You should put beans in your pasta
It was so cold on the East Coast last week that I told myself I could eat whatever I want. Like a furnace, in sub-30° temperatures, I would just burn it off. (That’s how it how works, right?)
I wanted my pork and beans pasta.
Ever since I happened upon this dish a year ago, I keep coming back to it. Partly because it’s so damn easy. I swing by the market after work and grab two Italian sausages, a jar of cannellini beans (though, any canned white beans would do), and a bottle of puréed tomatoes.
I make the sauce in one big sauté pan, in not much time at all. First, I remove the sausages from their casings and brown the meat in some olive oil. Then in goes some smashed garlic, till gently browned. And then the beans.
Do you ever add beans to your pasta? You should try it. Canned or cooked from dried, they lend a creamy richness to your sauce that’s deeply satisfying.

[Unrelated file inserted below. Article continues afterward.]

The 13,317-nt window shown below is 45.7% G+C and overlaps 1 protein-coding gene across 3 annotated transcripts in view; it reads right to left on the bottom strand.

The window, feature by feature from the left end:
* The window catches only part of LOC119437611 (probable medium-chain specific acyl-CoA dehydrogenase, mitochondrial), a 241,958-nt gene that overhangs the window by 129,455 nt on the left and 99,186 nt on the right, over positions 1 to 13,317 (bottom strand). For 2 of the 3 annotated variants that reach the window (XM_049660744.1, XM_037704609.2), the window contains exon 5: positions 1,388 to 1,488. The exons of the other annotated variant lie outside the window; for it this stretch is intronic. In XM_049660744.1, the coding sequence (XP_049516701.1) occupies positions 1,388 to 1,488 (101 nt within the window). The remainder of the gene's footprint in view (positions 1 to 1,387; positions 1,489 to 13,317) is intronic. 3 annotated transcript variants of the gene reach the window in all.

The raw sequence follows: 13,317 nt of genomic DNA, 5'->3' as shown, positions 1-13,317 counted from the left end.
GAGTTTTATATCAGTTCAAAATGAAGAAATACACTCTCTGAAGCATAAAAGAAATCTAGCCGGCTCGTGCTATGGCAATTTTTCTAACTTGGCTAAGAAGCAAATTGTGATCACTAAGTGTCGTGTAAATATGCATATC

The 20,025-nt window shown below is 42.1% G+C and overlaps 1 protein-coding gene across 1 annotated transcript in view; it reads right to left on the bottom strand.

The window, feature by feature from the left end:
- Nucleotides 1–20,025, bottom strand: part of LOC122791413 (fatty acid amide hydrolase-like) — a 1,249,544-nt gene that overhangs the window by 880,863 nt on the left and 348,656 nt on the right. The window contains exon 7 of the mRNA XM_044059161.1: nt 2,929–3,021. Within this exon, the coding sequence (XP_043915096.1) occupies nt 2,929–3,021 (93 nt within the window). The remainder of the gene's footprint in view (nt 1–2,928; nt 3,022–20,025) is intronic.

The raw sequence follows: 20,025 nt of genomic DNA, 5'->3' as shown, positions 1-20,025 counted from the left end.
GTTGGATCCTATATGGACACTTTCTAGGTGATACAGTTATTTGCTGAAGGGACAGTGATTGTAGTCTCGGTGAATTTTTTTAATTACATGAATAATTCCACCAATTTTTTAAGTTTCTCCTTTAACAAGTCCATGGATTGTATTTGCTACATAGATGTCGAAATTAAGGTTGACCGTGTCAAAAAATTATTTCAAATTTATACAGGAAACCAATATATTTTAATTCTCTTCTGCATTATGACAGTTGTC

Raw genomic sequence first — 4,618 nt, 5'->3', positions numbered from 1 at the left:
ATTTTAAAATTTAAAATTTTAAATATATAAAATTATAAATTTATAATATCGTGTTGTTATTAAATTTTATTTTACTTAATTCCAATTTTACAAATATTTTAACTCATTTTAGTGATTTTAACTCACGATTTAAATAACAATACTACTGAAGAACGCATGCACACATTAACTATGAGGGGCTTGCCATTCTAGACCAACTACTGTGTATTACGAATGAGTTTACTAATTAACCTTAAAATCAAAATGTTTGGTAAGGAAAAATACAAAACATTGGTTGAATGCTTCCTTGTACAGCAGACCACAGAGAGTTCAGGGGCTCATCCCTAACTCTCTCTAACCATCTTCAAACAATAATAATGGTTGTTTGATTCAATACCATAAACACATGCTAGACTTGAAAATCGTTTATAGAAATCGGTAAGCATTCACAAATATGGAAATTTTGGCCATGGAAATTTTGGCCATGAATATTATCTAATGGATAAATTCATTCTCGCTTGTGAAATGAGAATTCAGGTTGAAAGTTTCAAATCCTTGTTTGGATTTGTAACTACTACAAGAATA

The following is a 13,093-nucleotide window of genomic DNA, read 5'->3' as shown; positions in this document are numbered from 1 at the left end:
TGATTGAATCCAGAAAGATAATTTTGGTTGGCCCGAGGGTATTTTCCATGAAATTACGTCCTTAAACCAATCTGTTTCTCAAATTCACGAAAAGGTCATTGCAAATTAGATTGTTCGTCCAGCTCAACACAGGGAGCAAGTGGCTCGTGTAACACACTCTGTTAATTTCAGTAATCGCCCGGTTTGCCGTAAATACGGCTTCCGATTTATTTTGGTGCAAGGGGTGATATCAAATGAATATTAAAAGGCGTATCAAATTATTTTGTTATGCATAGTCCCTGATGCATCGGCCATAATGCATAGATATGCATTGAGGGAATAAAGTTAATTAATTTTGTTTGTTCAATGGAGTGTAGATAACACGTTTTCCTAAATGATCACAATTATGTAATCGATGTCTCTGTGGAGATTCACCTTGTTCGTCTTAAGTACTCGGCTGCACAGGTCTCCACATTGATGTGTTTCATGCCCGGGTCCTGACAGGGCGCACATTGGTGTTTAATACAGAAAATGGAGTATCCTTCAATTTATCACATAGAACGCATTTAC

After the beans and sausage and garlic have had a chance to hang out for a while and come to temperature, I hit the mixture with a splash of puréed tomatoes. Thanks to the creamy beans, the sauce turns an alluring pink, more vodka sauce than tomato sauce.
Finally, in goes a ladle of pasta water and a knob of butter. When the sauce is at a full simmer, I add the al dente pasta (about 8 oz., aka half a standard box or bag). Toss and toss, and finish with some grated Parm.
Photo by Alex Lau
When I’m in the mood for a “healthier” version of this pasta (liberal use of air quotes here), I’ll make Basically’s rigatoni with sausage, beans, and greens. Same technique, but I skip the tomato purée and throw in a large bunch of nutrient-rich kale, which gets all wilty and glossy and gorgeous.
If you make either of these pastas—and I highly suggest you do—you’ll realize that beans, even pantry-friendly canned ones, absolutely belong in your pasta arsenal. No matter the weather outside.